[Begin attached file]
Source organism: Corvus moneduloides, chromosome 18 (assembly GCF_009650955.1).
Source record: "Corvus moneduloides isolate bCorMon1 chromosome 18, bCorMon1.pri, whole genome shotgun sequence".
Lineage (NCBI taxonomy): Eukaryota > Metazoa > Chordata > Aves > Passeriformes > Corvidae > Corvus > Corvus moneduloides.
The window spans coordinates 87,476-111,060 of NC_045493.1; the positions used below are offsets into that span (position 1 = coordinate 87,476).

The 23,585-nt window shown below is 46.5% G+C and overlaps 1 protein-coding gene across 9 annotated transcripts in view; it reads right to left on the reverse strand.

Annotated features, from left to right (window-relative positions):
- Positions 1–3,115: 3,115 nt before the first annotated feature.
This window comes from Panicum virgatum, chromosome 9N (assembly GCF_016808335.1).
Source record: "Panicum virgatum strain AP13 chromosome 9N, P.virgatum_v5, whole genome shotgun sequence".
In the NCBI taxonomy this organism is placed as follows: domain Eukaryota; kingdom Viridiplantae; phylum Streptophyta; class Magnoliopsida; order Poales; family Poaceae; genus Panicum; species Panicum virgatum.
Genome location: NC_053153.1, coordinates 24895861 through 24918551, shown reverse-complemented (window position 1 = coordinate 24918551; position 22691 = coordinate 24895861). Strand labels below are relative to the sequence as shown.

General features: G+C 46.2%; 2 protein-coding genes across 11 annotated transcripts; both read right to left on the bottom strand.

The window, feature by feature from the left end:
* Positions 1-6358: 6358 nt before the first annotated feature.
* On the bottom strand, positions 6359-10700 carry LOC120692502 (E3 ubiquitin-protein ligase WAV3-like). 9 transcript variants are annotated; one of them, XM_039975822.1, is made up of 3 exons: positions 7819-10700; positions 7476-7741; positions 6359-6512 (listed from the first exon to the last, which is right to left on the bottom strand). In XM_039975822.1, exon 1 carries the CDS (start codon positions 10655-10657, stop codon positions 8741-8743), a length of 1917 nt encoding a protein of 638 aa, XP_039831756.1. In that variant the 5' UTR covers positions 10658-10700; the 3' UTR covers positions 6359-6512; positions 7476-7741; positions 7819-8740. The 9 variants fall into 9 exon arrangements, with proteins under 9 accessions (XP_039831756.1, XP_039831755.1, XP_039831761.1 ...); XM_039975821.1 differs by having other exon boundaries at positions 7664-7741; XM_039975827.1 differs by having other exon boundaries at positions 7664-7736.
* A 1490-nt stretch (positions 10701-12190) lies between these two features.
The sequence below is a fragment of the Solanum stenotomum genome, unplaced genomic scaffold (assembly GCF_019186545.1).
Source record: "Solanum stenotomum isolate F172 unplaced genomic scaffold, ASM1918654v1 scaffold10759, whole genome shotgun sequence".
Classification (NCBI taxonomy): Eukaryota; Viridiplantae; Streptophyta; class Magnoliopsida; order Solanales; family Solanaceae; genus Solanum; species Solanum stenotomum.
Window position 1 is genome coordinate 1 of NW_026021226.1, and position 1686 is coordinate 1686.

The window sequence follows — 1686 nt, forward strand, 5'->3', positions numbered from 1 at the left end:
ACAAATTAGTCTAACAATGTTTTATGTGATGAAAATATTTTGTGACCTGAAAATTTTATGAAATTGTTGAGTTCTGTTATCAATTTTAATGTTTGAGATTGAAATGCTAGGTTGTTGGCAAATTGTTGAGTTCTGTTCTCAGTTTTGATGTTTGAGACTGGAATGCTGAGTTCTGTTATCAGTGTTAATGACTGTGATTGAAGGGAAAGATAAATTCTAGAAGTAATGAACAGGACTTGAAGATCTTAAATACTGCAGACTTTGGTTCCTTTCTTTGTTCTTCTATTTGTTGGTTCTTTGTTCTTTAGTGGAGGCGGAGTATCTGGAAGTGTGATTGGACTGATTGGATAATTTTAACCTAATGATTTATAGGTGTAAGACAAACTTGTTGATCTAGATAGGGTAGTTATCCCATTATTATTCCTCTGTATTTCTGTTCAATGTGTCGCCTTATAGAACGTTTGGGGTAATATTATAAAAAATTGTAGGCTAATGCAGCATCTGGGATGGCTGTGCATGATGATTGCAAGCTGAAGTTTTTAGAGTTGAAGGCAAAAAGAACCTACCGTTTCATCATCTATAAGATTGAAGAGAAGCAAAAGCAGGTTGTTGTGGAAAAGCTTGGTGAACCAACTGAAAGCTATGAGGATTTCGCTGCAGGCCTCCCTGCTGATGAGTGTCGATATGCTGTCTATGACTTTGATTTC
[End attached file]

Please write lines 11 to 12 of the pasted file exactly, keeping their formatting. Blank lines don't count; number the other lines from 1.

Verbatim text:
Genome location: NC_053153.1, coordinates 24895861 through 24918551, shown reverse-complemented (window position 1 = coordinate 24918551; position 22691 = coordinate 24895861). Strand labels below are relative to the sequence as shown.

General features: G+C 46.2%; 2 protein-coding genes across 11 annotated transcripts; both read right to left on the bottom strand.